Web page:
South African President Jacob Zuma addresses the the nation and the press at the government's Union Buildings in Pretoria, South Africa, Wednesday, Feb. 14, 2018. Zuma resigned on Wednesday in the televised address to the nation, ending a turbulent tenure marred by corruption scandals that sapped the popularity of the ruling African National Congress and hurt one of Africa's biggest economies. (AP Photo/Themba Hadebe)
JOHANNESBURG - Former President Jacob Zuma will forever be linked with the rise of the once unknown Tegeta Exploration and Resources to a multi-billion rand enterprise.

Tegeta flourished on the back of a billion rand worth of tenders from Eskom coal supply contracts.

A flurry of leaked e-mails last year revealed how the Gupta family tightened its grip on Zuma and his family as well as government and key state-owned owned companies (SOEs). The e-mails confirmed information in former Public Protector Thuli Madonsela’s 2016 State of Capture report which alleged that certain state-owned companies dispensed favours to companies linked to the Gupta family.

Tegeta bought Optimum coal mine in Mpumalanga from resources giant Glencore. Glencore had to go into business rescue when Eskom imposed a R2.1billion fine for sub-standard coal. Mineral Resources Minister Mosebenzi Zwane reportedly travelled to Switzerland to seal the deal.

Optimum supplies Eskom’s Hendrina power station. The coal supply contract ends in December this year.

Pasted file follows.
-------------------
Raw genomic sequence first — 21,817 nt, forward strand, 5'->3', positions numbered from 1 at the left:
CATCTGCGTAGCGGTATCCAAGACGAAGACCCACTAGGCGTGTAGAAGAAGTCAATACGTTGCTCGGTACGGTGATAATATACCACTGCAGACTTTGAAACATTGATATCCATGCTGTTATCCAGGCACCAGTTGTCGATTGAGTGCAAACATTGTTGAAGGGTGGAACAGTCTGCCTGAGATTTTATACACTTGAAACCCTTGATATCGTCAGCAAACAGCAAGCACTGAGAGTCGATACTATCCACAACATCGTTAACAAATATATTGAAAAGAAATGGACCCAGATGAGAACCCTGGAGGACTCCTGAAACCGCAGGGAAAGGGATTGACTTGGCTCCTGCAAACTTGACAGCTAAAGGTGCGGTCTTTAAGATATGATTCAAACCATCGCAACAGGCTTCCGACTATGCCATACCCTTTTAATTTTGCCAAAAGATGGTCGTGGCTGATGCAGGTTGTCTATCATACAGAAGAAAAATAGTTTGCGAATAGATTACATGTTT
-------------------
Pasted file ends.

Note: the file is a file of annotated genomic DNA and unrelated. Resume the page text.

Former Mineral Resources Minister Ngoako Ramatlhodi last year made damning new allegations that former Eskom chief executive Brian Molefe and former chairperson Ben Ngubane had put pressure on him to help Tegeta take over Optimum from Glencore.

Ramatlhodi said when he refused, Zuma fired him. At the time, Duduzane Zuma’s Mabengela Investments was a 28.5percent shareholder in Tegeta.

Madonsela’s probe included finding out whether Zuma had used his position to enrich himself and businesses owned by the Gupta family and his son Duduzane to be given preferential treatment in the award of state contracts, business financing and trading licences.

By the time she released her report, there were allegations that the Gupta-owned Tegeta had benefited from a cosy relationship between the family and certain officials at Eskom.

If the leaked e-mails are to be believed, the cash-strapped Eskom essentially propped up Tegeta.

58 telephone calls

According to Madonsela, senior Eskom executives were batting for the Guptas.

She alleged that Molefe and Ajay Gupta, the eldest of three Gupta brothers, made 58 telephone calls to one another between August 2015 and March 2016.

Eskom handed Tegeta a R587million prepayment for coal, which according to Madonsela might have been in contravention of the Public Finance Management Act.

“Tegeta’s conduct and misrepresentations made to the public with regards to the prepayment and the actual reason for the prepayment could amount to fraud,” said Madonsela.

She said Eskom had acted in a manner that favoured Tegeta.

Prior to the release of Madonsela’s report, a number of financial institutions including banks had cut ties with Gupta-linked companies.

These prompted the Gupta brothers to resign from some of the companies.

In April 2016, Zuma’s son Duduzane announced his resignation from all Oakbay companies. In the resignation, Duduzane implied that he had been victimised.

“I, like any other South African citizen, have constitutionally protected rights. My history and background is no different from that of all previously disadvantaged black people,” he said.

He said that despite efforts to participate meaningfully in the economy, aspersions had been cast on him and his family.